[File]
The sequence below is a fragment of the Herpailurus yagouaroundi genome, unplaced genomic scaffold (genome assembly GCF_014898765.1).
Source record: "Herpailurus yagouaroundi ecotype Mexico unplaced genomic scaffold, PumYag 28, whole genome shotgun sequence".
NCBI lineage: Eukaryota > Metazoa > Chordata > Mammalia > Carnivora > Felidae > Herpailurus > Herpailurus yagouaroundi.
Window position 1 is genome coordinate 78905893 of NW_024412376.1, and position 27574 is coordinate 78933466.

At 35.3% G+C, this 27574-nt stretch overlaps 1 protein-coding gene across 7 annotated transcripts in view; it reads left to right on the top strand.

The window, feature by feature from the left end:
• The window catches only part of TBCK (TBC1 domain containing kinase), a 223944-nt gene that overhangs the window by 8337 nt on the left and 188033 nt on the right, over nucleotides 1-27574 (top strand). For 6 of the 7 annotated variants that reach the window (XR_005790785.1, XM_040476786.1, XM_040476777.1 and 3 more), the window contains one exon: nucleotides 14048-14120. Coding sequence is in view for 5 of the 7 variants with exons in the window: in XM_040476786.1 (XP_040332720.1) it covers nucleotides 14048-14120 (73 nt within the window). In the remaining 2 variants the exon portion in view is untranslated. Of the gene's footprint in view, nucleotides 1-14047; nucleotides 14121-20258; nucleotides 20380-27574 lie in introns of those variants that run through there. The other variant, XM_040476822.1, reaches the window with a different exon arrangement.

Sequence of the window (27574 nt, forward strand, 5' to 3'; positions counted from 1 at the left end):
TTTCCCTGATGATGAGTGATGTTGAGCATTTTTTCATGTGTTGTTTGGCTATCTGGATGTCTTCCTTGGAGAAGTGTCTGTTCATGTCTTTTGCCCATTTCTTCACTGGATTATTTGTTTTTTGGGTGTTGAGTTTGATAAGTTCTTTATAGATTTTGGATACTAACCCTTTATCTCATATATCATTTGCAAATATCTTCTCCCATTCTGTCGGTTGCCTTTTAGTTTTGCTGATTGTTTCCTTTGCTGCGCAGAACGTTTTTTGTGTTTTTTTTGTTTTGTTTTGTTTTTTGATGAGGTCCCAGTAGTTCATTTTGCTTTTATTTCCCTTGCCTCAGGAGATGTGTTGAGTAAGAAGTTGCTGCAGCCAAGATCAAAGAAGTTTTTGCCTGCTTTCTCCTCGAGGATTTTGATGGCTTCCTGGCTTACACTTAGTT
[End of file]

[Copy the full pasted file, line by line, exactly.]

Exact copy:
The sequence below is a fragment of the Herpailurus yagouaroundi genome, unplaced genomic scaffold (genome assembly GCF_014898765.1).
Source record: "Herpailurus yagouaroundi ecotype Mexico unplaced genomic scaffold, PumYag 28, whole genome shotgun sequence".
NCBI lineage: Eukaryota > Metazoa > Chordata > Mammalia > Carnivora > Felidae > Herpailurus > Herpailurus yagouaroundi.
Window position 1 is genome coordinate 78905893 of NW_024412376.1, and position 27574 is coordinate 78933466.

At 35.3% G+C, this 27574-nt stretch overlaps 1 protein-coding gene across 7 annotated transcripts in view; it reads left to right on the top strand.

The window, feature by feature from the left end:
• The window catches only part of TBCK (TBC1 domain containing kinase), a 223944-nt gene that overhangs the window by 8337 nt on the left and 188033 nt on the right, over nucleotides 1-27574 (top strand). For 6 of the 7 annotated variants that reach the window (XR_005790785.1, XM_040476786.1, XM_040476777.1 and 3 more), the window contains one exon: nucleotides 14048-14120. Coding sequence is in view for 5 of the 7 variants with exons in the window: in XM_040476786.1 (XP_040332720.1) it covers nucleotides 14048-14120 (73 nt within the window). In the remaining 2 variants the exon portion in view is untranslated. Of the gene's footprint in view, nucleotides 1-14047; nucleotides 14121-20258; nucleotides 20380-27574 lie in introns of those variants that run through there. The other variant, XM_040476822.1, reaches the window with a different exon arrangement.

Sequence of the window (27574 nt, forward strand, 5' to 3'; positions counted from 1 at the left end):
TTTCCCTGATGATGAGTGATGTTGAGCATTTTTTCATGTGTTGTTTGGCTATCTGGATGTCTTCCTTGGAGAAGTGTCTGTTCATGTCTTTTGCCCATTTCTTCACTGGATTATTTGTTTTTTGGGTGTTGAGTTTGATAAGTTCTTTATAGATTTTGGATACTAACCCTTTATCTCATATATCATTTGCAAATATCTTCTCCCATTCTGTCGGTTGCCTTTTAGTTTTGCTGATTGTTTCCTTTGCTGCGCAGAACGTTTTTTGTGTTTTTTTTGTTTTGTTTTGTTTTTTGATGAGGTCCCAGTAGTTCATTTTGCTTTTATTTCCCTTGCCTCAGGAGATGTGTTGAGTAAGAAGTTGCTGCAGCCAAGATCAAAGAAGTTTTTGCCTGCTTTCTCCTCGAGGATTTTGATGGCTTCCTGGCTTACACTTAGTT